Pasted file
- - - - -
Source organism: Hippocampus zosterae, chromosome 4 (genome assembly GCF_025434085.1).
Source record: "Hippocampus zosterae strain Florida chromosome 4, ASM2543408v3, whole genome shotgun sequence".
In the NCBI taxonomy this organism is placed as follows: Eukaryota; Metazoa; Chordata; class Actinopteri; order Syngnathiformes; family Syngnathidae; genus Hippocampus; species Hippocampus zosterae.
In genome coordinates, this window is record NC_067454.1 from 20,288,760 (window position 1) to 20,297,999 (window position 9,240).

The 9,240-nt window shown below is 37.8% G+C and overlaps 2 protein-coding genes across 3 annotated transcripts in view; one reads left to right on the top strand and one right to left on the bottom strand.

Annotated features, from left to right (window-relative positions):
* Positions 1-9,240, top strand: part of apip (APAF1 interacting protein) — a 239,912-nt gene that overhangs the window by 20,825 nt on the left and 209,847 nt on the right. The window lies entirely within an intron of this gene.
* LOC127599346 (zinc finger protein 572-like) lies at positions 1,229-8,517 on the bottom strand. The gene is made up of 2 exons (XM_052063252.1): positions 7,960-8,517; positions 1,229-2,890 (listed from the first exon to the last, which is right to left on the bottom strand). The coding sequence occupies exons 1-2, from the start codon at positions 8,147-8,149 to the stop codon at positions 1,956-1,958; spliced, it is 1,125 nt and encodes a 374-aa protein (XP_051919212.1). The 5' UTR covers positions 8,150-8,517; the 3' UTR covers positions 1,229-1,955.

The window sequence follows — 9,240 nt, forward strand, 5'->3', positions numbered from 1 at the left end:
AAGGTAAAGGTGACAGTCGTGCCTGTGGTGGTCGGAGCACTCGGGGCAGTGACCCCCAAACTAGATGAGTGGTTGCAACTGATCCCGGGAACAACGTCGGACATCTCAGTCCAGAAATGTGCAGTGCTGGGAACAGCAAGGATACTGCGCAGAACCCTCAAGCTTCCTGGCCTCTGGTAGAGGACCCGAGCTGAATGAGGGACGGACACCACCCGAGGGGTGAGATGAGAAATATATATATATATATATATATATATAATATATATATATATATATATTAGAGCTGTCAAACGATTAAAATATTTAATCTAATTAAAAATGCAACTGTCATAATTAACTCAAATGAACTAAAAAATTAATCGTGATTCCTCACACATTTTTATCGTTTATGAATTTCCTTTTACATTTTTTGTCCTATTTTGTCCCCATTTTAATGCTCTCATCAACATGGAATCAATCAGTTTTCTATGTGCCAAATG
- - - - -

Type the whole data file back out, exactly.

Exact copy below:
Source organism: Hippocampus zosterae, chromosome 4 (genome assembly GCF_025434085.1).
Source record: "Hippocampus zosterae strain Florida chromosome 4, ASM2543408v3, whole genome shotgun sequence".
In the NCBI taxonomy this organism is placed as follows: Eukaryota; Metazoa; Chordata; class Actinopteri; order Syngnathiformes; family Syngnathidae; genus Hippocampus; species Hippocampus zosterae.
In genome coordinates, this window is record NC_067454.1 from 20,288,760 (window position 1) to 20,297,999 (window position 9,240).

The 9,240-nt window shown below is 37.8% G+C and overlaps 2 protein-coding genes across 3 annotated transcripts in view; one reads left to right on the top strand and one right to left on the bottom strand.

Annotated features, from left to right (window-relative positions):
* Positions 1-9,240, top strand: part of apip (APAF1 interacting protein) — a 239,912-nt gene that overhangs the window by 20,825 nt on the left and 209,847 nt on the right. The window lies entirely within an intron of this gene.
* LOC127599346 (zinc finger protein 572-like) lies at positions 1,229-8,517 on the bottom strand. The gene is made up of 2 exons (XM_052063252.1): positions 7,960-8,517; positions 1,229-2,890 (listed from the first exon to the last, which is right to left on the bottom strand). The coding sequence occupies exons 1-2, from the start codon at positions 8,147-8,149 to the stop codon at positions 1,956-1,958; spliced, it is 1,125 nt and encodes a 374-aa protein (XP_051919212.1). The 5' UTR covers positions 8,150-8,517; the 3' UTR covers positions 1,229-1,955.

The window sequence follows — 9,240 nt, forward strand, 5'->3', positions numbered from 1 at the left end:
AAGGTAAAGGTGACAGTCGTGCCTGTGGTGGTCGGAGCACTCGGGGCAGTGACCCCCAAACTAGATGAGTGGTTGCAACTGATCCCGGGAACAACGTCGGACATCTCAGTCCAGAAATGTGCAGTGCTGGGAACAGCAAGGATACTGCGCAGAACCCTCAAGCTTCCTGGCCTCTGGTAGAGGACCCGAGCTGAATGAGGGACGGACACCACCCGAGGGGTGAGATGAGAAATATATATATATATATATATATATATAATATATATATATATATATATTAGAGCTGTCAAACGATTAAAATATTTAATCTAATTAAAAATGCAACTGTCATAATTAACTCAAATGAACTAAAAAATTAATCGTGATTCCTCACACATTTTTATCGTTTATGAATTTCCTTTTACATTTTTTGTCCTATTTTGTCCCCATTTTAATGCTCTCATCAACATGGAATCAATCAGTTTTCTATGTGCCAAATG